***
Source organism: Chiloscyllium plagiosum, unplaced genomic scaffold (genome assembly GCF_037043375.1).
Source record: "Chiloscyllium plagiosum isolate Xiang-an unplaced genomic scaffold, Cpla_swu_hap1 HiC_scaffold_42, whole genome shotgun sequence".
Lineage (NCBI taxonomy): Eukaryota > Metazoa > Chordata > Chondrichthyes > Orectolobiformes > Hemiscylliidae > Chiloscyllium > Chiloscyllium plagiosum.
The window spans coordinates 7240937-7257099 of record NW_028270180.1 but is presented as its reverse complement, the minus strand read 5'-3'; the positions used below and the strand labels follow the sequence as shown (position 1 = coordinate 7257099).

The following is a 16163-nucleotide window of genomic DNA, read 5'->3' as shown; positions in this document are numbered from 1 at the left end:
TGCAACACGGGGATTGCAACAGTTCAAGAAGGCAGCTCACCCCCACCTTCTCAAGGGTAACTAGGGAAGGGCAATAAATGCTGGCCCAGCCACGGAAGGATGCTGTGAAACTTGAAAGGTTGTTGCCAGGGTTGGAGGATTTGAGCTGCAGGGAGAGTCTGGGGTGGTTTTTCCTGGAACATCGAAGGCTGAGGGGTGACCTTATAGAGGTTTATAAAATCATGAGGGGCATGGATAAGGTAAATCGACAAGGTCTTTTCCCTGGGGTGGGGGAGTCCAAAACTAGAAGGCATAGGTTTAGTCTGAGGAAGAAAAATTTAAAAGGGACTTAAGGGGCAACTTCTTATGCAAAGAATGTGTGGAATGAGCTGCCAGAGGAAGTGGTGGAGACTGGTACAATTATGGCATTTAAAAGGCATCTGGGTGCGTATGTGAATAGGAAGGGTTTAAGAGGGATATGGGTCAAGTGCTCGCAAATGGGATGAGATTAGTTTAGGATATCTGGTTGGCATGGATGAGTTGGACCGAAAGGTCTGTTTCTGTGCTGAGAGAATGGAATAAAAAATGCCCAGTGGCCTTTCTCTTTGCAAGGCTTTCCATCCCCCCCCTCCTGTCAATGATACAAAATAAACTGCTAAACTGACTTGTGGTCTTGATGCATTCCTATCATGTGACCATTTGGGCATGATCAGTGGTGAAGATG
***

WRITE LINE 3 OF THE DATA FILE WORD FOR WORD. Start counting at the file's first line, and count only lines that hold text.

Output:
Lineage (NCBI taxonomy): Eukaryota > Metazoa > Chordata > Chondrichthyes > Orectolobiformes > Hemiscylliidae > Chiloscyllium > Chiloscyllium plagiosum.